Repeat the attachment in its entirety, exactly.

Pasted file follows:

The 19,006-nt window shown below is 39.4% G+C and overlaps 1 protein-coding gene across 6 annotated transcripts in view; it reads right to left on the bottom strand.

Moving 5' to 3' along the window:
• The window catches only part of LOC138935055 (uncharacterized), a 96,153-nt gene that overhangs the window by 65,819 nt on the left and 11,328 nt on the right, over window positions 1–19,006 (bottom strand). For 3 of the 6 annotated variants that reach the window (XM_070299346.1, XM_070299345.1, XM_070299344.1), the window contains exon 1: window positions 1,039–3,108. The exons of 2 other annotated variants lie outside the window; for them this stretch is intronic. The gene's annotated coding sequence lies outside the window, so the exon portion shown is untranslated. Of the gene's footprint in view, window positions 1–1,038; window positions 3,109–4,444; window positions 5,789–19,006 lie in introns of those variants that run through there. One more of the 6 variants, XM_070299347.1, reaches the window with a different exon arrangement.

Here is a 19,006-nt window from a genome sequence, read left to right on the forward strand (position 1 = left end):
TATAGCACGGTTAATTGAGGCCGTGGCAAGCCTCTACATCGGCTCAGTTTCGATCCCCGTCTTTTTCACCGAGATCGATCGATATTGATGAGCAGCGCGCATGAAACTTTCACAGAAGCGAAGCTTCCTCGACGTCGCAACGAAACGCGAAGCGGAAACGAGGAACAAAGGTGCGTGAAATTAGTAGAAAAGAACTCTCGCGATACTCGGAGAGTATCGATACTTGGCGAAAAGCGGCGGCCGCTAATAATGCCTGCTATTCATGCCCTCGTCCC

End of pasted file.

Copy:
The 19,006-nt window shown below is 39.4% G+C and overlaps 1 protein-coding gene across 6 annotated transcripts in view; it reads right to left on the bottom strand.

Moving 5' to 3' along the window:
• The window catches only part of LOC138935055 (uncharacterized), a 96,153-nt gene that overhangs the window by 65,819 nt on the left and 11,328 nt on the right, over window positions 1–19,006 (bottom strand). For 3 of the 6 annotated variants that reach the window (XM_070299346.1, XM_070299345.1, XM_070299344.1), the window contains exon 1: window positions 1,039–3,108. The exons of 2 other annotated variants lie outside the window; for them this stretch is intronic. The gene's annotated coding sequence lies outside the window, so the exon portion shown is untranslated. Of the gene's footprint in view, window positions 1–1,038; window positions 3,109–4,444; window positions 5,789–19,006 lie in introns of those variants that run through there. One more of the 6 variants, XM_070299347.1, reaches the window with a different exon arrangement.

Here is a 19,006-nt window from a genome sequence, read left to right on the forward strand (position 1 = left end):
TATAGCACGGTTAATTGAGGCCGTGGCAAGCCTCTACATCGGCTCAGTTTCGATCCCCGTCTTTTTCACCGAGATCGATCGATATTGATGAGCAGCGCGCATGAAACTTTCACAGAAGCGAAGCTTCCTCGACGTCGCAACGAAACGCGAAGCGGAAACGAGGAACAAAGGTGCGTGAAATTAGTAGAAAAGAACTCTCGCGATACTCGGAGAGTATCGATACTTGGCGAAAAGCGGCGGCCGCTAATAATGCCTGCTATTCATGCCCTCGTCCC